The Greyhound bus pulled away, leaving Jake Berkowitz stranded on a dirt road in the middle of northern Michigan. A few days earlier, the 18-year-old was celebrating Thanksgiving with his family in St. Paul, Minnesota. Now he was alone, waiting for a stranger to pick him up and introduce him to a way of life that would quickly and permanently redefine him in every way.
Berkowitz was born and raised in the Twin Cities, spending the majority of his childhood in the Cathedral Hill neighborhood of St. Paul. Smart, hardworking, and raised in the Jewish faith, he attended a 16-week study program in Jerusalem his junior year of high school and, after graduating, returned to Israel for a year to study at Hebrew University and volunteer as a medic.
Mostly, though, Berkowitz was a student of adventure. From the time he was a young boy, he would accompany his father on camping trips. In his teens, he attended and worked at Camp Widjiwagan, way up at the edge of the Boundary Waters Canoe Area Wilderness in northeastern Minnesota, participating in weeks-long treks through the region’s pristine forest and lakes. He felt most like himself in nature. “Camping, backpacking, canoeing, rafting—that seemed like the perfect fit for me,” he says.
When it came time for college in 2005, Berkowitz chose the University of Colorado*. It was a logical choice: the mountains were right there, offering ample opportunity for outdoor adventure. But school didn’t click with him, and after six weeks he dropped out, moved back home, and took a job at REI as a stop-gap until he could figure out what he wanted to do with his life.
Four months later, serendipity, destiny, fate—whatever you want to call it—stepped in. “One day on a lunch break, I Googled a few things that I really liked: snow, dogs, and expeditions,” Berkowitz says. “The first place that came up was Nature’s Kennel [Sled Dog Racing and Adventures]. I called and asked for a job. They said if I could be there in three days they’d take me for the season. So I cashed out my last paycheck, used my employee discount to get what I needed, and bought a bus ticket.”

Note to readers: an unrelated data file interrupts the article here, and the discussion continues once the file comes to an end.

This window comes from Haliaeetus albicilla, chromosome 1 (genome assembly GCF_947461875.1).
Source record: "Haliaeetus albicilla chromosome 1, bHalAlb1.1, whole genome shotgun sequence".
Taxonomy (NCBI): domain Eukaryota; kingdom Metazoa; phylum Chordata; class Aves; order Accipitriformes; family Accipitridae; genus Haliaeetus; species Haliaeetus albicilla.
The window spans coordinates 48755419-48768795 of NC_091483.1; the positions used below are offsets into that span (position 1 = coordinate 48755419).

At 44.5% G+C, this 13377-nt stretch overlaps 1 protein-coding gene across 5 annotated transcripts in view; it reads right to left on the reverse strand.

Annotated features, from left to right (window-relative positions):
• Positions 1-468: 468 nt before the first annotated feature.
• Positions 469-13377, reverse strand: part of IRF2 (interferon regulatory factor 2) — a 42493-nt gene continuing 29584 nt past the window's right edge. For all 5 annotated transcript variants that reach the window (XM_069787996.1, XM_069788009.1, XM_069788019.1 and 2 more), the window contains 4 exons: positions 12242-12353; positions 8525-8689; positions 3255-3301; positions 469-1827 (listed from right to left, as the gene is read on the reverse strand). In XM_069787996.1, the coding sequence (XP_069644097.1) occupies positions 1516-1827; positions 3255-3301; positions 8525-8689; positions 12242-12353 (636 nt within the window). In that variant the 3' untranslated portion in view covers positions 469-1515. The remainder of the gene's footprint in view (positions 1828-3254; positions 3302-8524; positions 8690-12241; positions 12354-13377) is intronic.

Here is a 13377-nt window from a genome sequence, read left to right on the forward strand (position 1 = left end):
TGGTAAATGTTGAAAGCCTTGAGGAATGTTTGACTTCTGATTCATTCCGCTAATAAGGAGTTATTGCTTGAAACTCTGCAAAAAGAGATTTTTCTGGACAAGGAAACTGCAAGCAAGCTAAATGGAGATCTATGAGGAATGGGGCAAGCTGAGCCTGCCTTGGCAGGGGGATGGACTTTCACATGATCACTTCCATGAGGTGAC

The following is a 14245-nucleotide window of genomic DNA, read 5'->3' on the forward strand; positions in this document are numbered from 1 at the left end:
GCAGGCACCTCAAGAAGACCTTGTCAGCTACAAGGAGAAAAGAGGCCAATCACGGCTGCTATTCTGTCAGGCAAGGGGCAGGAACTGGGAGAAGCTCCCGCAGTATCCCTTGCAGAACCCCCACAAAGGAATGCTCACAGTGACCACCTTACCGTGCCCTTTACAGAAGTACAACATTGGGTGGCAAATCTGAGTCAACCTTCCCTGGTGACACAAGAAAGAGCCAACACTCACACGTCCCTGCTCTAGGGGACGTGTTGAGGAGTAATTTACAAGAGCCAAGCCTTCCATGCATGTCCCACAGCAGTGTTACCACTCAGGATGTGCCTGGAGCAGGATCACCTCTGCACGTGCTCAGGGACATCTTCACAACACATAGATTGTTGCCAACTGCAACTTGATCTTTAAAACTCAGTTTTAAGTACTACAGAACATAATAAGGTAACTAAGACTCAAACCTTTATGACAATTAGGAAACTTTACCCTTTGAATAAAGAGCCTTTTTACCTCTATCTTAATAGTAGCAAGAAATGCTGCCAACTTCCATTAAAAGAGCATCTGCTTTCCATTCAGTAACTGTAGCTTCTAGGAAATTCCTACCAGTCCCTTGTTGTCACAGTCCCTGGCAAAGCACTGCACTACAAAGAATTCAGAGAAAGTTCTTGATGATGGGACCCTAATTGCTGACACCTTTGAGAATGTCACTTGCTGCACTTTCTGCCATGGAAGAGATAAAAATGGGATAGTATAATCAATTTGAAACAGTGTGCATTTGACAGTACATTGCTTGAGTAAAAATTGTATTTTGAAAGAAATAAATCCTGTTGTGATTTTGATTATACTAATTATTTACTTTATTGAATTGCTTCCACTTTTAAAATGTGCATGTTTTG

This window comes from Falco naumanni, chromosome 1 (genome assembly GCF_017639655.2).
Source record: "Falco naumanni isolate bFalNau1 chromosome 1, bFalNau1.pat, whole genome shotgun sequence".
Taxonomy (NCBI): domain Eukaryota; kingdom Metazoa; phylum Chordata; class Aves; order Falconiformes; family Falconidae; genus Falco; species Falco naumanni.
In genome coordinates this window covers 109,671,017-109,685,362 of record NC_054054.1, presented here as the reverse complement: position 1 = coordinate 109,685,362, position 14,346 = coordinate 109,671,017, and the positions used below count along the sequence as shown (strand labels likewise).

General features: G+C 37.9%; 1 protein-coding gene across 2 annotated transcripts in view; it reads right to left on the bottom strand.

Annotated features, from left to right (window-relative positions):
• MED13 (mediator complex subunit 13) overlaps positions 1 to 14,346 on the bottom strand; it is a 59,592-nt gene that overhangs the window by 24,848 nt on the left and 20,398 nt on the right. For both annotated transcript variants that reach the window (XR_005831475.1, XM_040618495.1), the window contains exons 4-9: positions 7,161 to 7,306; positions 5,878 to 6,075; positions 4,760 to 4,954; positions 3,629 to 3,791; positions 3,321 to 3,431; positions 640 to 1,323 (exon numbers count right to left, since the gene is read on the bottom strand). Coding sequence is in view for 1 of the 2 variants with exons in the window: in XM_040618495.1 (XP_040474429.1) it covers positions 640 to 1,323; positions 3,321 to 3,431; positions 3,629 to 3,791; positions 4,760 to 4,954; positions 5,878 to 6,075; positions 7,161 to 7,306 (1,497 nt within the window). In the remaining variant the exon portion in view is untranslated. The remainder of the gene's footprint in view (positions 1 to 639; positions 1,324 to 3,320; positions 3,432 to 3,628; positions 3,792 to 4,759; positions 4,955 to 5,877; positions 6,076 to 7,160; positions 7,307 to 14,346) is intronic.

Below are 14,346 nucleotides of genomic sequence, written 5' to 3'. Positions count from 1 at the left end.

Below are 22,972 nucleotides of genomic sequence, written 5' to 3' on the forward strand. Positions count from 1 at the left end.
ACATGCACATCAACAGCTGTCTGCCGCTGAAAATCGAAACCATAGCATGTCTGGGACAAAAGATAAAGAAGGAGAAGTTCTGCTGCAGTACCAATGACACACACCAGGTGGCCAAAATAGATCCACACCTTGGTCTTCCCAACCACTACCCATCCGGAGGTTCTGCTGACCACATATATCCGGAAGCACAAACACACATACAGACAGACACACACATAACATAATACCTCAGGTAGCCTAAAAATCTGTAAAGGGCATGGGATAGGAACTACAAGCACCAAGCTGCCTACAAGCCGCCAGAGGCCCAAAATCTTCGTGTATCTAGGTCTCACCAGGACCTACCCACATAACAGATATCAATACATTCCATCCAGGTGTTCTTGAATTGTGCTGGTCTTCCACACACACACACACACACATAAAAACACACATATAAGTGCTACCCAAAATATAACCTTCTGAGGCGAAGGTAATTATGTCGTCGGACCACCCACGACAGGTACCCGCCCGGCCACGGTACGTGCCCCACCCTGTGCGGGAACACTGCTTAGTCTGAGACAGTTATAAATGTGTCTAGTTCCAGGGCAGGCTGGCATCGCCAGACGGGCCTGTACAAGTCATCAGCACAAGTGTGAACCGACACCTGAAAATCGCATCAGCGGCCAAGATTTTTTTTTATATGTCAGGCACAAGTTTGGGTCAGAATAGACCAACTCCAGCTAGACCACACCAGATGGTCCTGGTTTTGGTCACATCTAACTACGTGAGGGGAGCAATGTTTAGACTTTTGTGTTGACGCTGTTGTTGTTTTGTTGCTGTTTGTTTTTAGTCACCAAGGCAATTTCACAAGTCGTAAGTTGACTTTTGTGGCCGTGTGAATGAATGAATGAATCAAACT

He’d never seen a sled dog before, much less guided his own team, but Berkowitz had a feeling this was the right move for him. “There are parts of my life where I’m very detail-oriented, but other times, I go with my gut feeling and just go with it,” he says. To prepare for what awaited him at Nature’s Kennel, Berkowitz bought a book to read on the bus: “The Complete Idiot’s Guide to Siberian Huskies.” It didn’t help much. “They weren’t even huskies,” he laughs.
Despite his lack of experience, Berkowitz immediately found his way at Nature’s Kennel. He had an innate ability to read the dogs, something co-owner Ed Stielstra saw right away. “Jake is the best dog person I’ve ever encountered,” he says, recalling how impressed he was with Berkowitz’s work ethic, positive attitude, and almost sixth-sense connection with the dogs. “He’s able to communicate with them better than most people can, to establish a bond with them. I didn’t really have to do much mentoring; he just soaks things up like a sponge.”
Although Stielstra originally hired Berkowitz to lead overnight expeditions for tour groups, he saw potential in the young man as a racer and asked Berkowitz to run the kennel’s B team in the 2007 Iditarod. (Racing kennels have two teams: the “A” team, the kennel’s more advanced dogs, and the “B” team, typically made up of year-old and two-year-old dogs.) The team bonded with Berkowitz instantly. “I like to believe I’m good with dogs, but when I took Jake’s team out for a run later to check in on them, they wouldn’t listen to a word I said,” Stielstra says. “For Jake, they were perfect. For me, they weren’t even close. He was seen as the alpha; he was their leader. I’ve only ever seen that once—with Jake.”
After having to pull out of the 2007 Iditarod a month prior to the race due to poor training and trail conditions, Berkowitz signed up for the following year. Finally, on March 2, 2008, 21-year-old Berkowitz and his team set off on the 1,161-mile race from Anchorage to Nome, ready to put into practice years of training and hard work. The result? “I ran an awful race,” Berkowitz says of his 65th-place finish. “I made a lot of rookie mistakes and was very fortunate to finish with a very healthy—but very small—team.”
Throughout that first race, Berkowitz ended up having to drop off nine of his 16 dogs at checkpoints along the trail. He’d attempted to stick to the schedule he’d mapped out instead of reading his dogs, ultimately exhausting them—and himself—along the way. But he finished. That was the important part. “If you don’t finish your first race, it’s hard to get back on the saddle and pursue your career,” Berkowitz says. “It was very important for Nature’s Kennel, my family, and myself that I finish.”
Rookie mistakes and dropped dogs aside, Berkowitz’s 2008 race caught the eye of veteran racer Zack Steer*. Steer offered Berkowitz a job at his kennel in Alaska to train his B team. Once again, Berkowitz packed up his life and moved.
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